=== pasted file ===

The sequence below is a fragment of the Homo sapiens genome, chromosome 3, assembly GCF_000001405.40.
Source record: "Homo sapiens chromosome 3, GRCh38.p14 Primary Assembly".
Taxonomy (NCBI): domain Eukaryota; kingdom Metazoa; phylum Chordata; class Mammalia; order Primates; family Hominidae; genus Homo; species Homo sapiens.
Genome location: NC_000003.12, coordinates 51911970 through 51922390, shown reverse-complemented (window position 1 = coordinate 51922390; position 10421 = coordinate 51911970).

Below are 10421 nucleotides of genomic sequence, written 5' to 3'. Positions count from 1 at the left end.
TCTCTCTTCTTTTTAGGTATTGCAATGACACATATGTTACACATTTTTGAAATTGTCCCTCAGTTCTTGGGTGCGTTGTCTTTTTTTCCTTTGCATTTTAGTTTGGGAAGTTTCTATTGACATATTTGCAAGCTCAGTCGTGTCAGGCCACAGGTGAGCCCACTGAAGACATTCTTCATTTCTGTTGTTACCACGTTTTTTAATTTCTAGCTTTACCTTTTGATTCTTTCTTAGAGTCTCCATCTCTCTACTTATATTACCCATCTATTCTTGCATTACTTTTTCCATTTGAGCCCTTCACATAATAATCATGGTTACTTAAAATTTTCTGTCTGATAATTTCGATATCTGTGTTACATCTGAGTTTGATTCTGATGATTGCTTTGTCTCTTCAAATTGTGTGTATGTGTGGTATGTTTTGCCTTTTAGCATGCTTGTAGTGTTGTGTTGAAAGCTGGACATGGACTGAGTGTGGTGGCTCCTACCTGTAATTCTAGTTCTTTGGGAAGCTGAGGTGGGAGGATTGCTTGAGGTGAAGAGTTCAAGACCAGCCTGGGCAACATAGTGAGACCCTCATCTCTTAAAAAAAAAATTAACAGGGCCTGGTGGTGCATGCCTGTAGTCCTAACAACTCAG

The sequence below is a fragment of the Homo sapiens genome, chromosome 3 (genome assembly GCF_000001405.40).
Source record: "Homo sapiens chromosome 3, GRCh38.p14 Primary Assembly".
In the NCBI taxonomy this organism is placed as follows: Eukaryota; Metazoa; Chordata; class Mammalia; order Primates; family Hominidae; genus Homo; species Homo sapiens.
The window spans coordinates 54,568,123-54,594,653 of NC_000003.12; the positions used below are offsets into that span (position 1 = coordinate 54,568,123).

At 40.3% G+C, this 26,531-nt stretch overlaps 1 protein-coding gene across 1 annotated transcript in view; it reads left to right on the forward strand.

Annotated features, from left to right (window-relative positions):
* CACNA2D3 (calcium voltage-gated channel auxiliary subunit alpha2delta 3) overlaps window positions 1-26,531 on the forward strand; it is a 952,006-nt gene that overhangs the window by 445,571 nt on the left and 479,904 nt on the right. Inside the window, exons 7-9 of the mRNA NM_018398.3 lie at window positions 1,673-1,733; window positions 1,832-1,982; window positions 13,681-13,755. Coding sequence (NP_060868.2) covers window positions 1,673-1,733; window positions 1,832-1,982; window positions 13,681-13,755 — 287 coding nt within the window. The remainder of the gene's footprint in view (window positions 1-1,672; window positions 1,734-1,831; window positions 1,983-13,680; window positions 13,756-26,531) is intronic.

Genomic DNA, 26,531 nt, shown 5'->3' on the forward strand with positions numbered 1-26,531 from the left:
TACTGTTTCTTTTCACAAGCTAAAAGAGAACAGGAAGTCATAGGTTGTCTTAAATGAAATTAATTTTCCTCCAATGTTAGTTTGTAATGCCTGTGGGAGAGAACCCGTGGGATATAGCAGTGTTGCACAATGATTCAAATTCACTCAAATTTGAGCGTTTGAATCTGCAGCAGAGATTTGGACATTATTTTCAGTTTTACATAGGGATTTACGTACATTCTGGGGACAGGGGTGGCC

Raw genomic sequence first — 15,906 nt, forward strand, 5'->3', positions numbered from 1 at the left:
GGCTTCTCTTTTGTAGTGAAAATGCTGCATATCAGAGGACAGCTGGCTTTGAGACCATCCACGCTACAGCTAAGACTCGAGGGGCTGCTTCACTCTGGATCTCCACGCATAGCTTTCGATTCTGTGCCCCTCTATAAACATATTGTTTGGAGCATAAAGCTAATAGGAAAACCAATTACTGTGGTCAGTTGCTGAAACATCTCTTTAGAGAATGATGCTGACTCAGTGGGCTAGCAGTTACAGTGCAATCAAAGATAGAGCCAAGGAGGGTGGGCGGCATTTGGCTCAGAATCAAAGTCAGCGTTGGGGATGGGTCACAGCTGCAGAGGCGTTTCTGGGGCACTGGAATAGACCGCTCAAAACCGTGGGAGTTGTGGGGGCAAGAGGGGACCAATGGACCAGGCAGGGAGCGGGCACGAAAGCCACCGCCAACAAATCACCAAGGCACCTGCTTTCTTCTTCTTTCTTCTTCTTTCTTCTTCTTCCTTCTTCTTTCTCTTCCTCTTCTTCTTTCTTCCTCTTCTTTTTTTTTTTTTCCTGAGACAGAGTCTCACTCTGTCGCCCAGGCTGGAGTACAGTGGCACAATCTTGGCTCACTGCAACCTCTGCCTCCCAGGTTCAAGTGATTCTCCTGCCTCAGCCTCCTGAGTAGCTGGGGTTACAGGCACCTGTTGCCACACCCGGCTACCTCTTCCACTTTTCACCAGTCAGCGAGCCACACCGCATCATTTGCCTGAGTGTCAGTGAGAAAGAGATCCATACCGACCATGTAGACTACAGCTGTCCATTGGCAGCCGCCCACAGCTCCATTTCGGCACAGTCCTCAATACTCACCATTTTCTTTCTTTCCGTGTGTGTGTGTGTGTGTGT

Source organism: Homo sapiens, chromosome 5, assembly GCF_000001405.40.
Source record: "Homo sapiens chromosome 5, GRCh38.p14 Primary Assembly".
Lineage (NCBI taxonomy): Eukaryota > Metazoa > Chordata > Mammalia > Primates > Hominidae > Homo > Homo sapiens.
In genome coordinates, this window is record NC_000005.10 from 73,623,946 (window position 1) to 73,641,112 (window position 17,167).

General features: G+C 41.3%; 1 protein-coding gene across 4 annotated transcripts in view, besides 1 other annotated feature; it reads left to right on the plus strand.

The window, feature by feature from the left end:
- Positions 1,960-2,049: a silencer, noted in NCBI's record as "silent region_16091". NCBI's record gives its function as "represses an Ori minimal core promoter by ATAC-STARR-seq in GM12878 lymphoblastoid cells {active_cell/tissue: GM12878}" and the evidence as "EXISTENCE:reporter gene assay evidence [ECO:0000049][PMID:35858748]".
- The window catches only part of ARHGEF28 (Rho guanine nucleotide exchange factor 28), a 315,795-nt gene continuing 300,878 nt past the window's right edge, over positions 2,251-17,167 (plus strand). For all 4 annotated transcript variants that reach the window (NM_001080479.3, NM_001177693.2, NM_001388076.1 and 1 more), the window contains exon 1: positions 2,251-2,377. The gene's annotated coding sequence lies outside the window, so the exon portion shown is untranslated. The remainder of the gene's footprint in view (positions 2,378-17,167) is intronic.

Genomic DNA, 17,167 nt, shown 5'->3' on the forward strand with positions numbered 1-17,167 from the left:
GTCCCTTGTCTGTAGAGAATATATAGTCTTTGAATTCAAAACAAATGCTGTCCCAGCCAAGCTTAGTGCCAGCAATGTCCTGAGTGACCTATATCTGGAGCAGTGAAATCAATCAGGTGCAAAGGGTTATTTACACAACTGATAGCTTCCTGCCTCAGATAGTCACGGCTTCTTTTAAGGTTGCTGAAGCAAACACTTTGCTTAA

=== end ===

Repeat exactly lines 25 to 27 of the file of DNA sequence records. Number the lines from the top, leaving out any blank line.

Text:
- The window catches only part of ARHGEF28 (Rho guanine nucleotide exchange factor 28), a 315,795-nt gene continuing 300,878 nt past the window's right edge, over positions 2,251-17,167 (plus strand). For all 4 annotated transcript variants that reach the window (NM_001080479.3, NM_001177693.2, NM_001388076.1 and 1 more), the window contains exon 1: positions 2,251-2,377. The gene's annotated coding sequence lies outside the window, so the exon portion shown is untranslated. The remainder of the gene's footprint in view (positions 2,378-17,167) is intronic.

Genomic DNA, 17,167 nt, shown 5'->3' on the forward strand with positions numbered 1-17,167 from the left:
GTCCCTTGTCTGTAGAGAATATATAGTCTTTGAATTCAAAACAAATGCTGTCCCAGCCAAGCTTAGTGCCAGCAATGTCCTGAGTGACCTATATCTGGAGCAGTGAAATCAATCAGGTGCAAAGGGTTATTTACACAACTGATAGCTTCCTGCCTCAGATAGTCACGGCTTCTTTTAAGGTTGCTGAAGCAAACACTTTGCTTAA